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Our animated historical documentary series on the evolution of Roman armies and tactics continues with a video on the military reforms of Roman Emperors Gallienus, Diocletian and Constantine, as the introduction of limitanei, comitatenses and other reforms changed the armies of the Roman empire.
Previous videos in the Evolution of Armies and Tactics series:
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The video was made by our friend Arb Paninken while the script was researched and written by Matt Hollis
This video was narrated by Officially Devin ( &
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Production Music courtesy of Epidemic Sound:
#Documentary #RomanArmy #Diocletian
Someone is planning a comeback: http://bit.ly/37BO4Ms
The militaries, armies, regiments, segments, calvalries, navies, seals, boot camps, troopers, recruiters, and other kinds of people in war served a great service
El legionario, eso si se puede ver, como ese tal élite palatina
actually if you think about if the auxilia were more reserve than non roman troops then there reserves
When you have test in Diocletian reforms tomorrow and you watch K&G to learn it
so were these late roman soldiers italian, barbarian, or some combination?
Principate Rome: gets army utterly destroyed "Hey! Barbarians! I didn't hear no bell!"
Dominate Rome: "please don't hurt me, I'll give you my lunch money"
Diocletian the most badass Vlaj ever
Funny and some videos cowboy play a more prominent role in yet comitates are infantry we're the cav
Can you guys please let me know what music you used at 10:00? I have been searching for it for so long but can't find it.
I just love this channel so much!
Well I think it makes sense The main infantry was holding up in a family's formation kind of like what the hotlines were but since they can't be diverged on multiple sides they have to have the observer's defender sides and rears and the algebra troopers being Eli palatina would basically make it sure it won't happen the auxiliary troopers are usually kept in the sides are now being held as palatina in more ways make sense really to think about it
As much as I love Caesar. If Rome was a republic l, it would have lasted longer.
The only worthy successor to Aurelian
Gallienus prohibited senators to lead an army thus mutilating Rome
Costantine garbled Diocletian reforms and sent the comitatensis in towns so strarting the decadence of the Roman army
I have a question. Did the west and eastern roman empire use the same equipment and armor?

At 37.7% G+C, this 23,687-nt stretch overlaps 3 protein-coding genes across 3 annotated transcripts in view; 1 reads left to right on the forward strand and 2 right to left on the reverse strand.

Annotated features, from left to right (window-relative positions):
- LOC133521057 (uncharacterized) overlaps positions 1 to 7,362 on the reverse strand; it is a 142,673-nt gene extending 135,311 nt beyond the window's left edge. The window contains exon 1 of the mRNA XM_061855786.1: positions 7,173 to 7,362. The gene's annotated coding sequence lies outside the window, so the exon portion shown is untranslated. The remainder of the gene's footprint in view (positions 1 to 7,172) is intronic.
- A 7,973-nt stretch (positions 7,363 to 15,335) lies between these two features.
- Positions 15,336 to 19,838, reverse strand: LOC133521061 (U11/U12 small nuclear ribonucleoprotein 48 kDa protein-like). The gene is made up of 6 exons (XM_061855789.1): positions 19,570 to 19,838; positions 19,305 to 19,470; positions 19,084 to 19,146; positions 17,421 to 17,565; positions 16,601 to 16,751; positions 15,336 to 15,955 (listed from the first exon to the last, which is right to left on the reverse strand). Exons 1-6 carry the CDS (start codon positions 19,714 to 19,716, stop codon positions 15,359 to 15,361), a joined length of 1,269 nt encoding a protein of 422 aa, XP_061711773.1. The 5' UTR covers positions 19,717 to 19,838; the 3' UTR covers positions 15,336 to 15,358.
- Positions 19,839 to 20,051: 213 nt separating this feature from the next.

How are there three emperors at the same time. Rome makes no sense.
So it's not inferior but more defensive
Vexulatiums were cohort ale to counter act raiders or skirmisher
I absolutely love the final commentary at the end. Great video!
Hail might lord
the savior ⚔️
What's up with the borders of this map?
Studying Diocletian. I’ve learned he was a nifty military leader. Poor economic strategist.
really not buying the notion that the Roman Empire was too big to be governed by one Emperor.
One could argue that as the Empire drifted further from the Gladius and their gods, so to did the Empire drift from the Emperor.
12:50 Cassius Dio is such a drama queen.
Until the 360s, the Limitanei were called "Ripenses". Also, I suspect Constantius II wanted Julian to lose at Strasbourg as Julian was outnumbered heavily by the Alemanni and Constantius had killed off many of Julian's relatives.
>comes out of nowhere
>declares war on the emperor
>wins and declares himself emperor
>fixes the empire
>abdicates after 20 years because "no one should rule for so long"
>lives retired till his peaceful death
He killed many Christians
I'm glad to see Gallienus getting more mentions, I feel that he is often overlooked, without him, the empire might as well have collapsed completely in the late 3rd century. Love the video!
I like how the Dominate Roman Army is often considered inferior to the Principate Roman Army when, instead, it has many parallels with current military reforms for better combat readiness. The main capability of the Roman Army became force projection, like today, and the older 5000 strong legions were replaced by more numerous and smaller 1000 strong legions with attached auxiliary units which are more easily deployable and more tactically relevant, much like today. The old massive divisions are now divided in Brigade Combat Teams for the Army or Marine Expeditionary Units for the USMC which are the standard deployable units for the Armed Forces and they are smaller regiment sized elements with organic support. Also, the equipment was, in fact, upgraded and became more protective with more resilient helmets and longer weapons with greater standoff range such as a long spear, a longer sword as sidearm and 5 smaller javelins/darts, instead of just the two pila. All in all, the late Roman Army seemed to have implemented very sound changes. Training for the regular army remained excellent according to sources but requirements became a bit more relaxed so, man for man, a Principate legionary might have been more professional but, overall, it remained a formidable fighting force
does anybody know what sources give hints about the transformation during diokletian/constantin?
you better not be blaming the whole gallic and palmyrene situation on gallienus
Jesus Loves You All
Wasn't Constantine the Great the one who recognized Christianity in Rome?
now that I revisit this topic. I have a doubt.
Did the late roman army abandoned the practice of making the legionaries carrie their equipment with them?
High and Late Rome is underrated
I wonder why nobody ever brought up the idea of compaction. I know that’s not the only reason why Rome fell there were a multitude of reasons but no one can deny that over expanding their borders didn’t help
Amazing video, the quality of the animation only gets better everytime! 💗🤞✨